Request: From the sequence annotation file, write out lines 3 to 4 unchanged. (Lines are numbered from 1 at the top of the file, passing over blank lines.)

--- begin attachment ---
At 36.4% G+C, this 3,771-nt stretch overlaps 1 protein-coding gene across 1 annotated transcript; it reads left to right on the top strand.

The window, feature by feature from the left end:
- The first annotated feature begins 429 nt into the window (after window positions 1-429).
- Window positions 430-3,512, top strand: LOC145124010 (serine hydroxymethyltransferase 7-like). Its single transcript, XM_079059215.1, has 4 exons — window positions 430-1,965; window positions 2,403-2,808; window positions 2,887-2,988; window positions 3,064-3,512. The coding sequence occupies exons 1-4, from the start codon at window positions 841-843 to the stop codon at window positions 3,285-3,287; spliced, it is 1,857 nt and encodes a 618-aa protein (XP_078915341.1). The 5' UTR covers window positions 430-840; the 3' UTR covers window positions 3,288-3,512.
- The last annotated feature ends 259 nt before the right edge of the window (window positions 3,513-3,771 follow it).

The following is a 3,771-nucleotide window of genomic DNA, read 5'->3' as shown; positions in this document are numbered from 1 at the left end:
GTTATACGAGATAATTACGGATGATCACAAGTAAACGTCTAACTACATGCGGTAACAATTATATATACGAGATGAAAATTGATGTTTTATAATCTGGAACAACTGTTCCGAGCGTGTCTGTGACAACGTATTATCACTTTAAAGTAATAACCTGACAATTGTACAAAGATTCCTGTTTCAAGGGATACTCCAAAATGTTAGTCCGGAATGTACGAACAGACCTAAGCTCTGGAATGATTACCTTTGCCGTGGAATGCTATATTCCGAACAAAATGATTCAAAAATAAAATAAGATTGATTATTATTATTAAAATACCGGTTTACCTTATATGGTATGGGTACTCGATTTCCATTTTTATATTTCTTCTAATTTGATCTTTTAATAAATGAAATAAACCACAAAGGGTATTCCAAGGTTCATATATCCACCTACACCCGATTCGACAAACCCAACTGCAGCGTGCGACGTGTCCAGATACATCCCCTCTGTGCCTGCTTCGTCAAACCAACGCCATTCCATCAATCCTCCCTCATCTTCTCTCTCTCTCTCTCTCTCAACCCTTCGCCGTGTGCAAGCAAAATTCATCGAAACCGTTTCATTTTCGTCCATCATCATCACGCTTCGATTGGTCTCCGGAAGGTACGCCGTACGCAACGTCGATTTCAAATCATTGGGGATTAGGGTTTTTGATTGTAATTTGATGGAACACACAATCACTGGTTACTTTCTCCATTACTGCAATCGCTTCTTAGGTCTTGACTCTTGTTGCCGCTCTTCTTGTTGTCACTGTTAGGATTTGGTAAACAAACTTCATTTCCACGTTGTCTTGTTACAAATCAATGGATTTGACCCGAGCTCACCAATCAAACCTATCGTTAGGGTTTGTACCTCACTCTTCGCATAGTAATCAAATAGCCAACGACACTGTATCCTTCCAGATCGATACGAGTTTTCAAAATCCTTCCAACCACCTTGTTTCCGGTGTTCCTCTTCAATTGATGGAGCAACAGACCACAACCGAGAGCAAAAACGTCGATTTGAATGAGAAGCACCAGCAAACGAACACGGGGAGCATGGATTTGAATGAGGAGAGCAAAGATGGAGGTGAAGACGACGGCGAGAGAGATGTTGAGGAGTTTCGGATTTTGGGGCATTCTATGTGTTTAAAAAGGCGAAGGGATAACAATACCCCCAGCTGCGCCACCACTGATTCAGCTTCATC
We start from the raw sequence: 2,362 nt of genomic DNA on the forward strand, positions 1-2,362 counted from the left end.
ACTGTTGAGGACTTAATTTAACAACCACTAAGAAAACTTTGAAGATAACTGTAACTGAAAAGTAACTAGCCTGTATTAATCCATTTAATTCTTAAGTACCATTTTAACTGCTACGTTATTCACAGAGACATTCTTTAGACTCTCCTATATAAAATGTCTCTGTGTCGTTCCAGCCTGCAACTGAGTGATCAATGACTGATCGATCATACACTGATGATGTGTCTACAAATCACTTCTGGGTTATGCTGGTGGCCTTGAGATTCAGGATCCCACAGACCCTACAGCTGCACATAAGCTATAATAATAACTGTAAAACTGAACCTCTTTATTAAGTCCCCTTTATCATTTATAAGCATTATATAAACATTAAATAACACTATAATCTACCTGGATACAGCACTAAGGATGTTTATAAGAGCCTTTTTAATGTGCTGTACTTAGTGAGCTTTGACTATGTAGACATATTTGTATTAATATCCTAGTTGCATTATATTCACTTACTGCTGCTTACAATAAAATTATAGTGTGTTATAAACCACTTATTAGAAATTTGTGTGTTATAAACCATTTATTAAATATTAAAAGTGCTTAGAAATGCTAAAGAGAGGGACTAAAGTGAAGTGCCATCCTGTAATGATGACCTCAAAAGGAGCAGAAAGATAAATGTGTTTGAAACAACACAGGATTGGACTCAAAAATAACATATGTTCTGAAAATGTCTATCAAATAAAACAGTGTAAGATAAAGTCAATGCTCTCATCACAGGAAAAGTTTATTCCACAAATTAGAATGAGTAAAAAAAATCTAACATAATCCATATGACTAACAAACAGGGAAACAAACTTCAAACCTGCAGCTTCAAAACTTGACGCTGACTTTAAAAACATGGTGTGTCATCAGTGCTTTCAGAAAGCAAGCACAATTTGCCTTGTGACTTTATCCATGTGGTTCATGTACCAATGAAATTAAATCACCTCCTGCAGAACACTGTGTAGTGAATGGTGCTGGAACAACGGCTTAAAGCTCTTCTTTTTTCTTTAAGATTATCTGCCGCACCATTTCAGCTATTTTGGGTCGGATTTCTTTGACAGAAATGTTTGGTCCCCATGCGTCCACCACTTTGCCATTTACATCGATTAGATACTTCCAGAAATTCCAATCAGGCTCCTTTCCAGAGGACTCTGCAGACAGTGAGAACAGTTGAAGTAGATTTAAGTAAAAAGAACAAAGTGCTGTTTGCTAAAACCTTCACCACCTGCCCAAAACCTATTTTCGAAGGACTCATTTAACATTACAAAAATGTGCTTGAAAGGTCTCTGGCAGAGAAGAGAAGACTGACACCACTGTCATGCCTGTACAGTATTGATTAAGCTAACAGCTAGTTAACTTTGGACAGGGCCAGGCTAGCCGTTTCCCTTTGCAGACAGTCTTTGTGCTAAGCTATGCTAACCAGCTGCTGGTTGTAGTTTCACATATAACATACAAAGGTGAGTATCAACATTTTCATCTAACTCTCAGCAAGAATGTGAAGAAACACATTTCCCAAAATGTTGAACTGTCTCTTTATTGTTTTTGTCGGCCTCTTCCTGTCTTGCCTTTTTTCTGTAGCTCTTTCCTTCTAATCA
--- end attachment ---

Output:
- The first annotated feature begins 429 nt into the window (after window positions 1-429).
- Window positions 430-3,512, top strand: LOC145124010 (serine hydroxymethyltransferase 7-like). Its single transcript, XM_079059215.1, has 4 exons — window positions 430-1,965; window positions 2,403-2,808; window positions 2,887-2,988; window positions 3,064-3,512. The coding sequence occupies exons 1-4, from the start codon at window positions 841-843 to the stop codon at window positions 3,285-3,287; spliced, it is 1,857 nt and encodes a 618-aa protein (XP_078915341.1). The 5' UTR covers window positions 430-840; the 3' UTR covers window positions 3,288-3,512.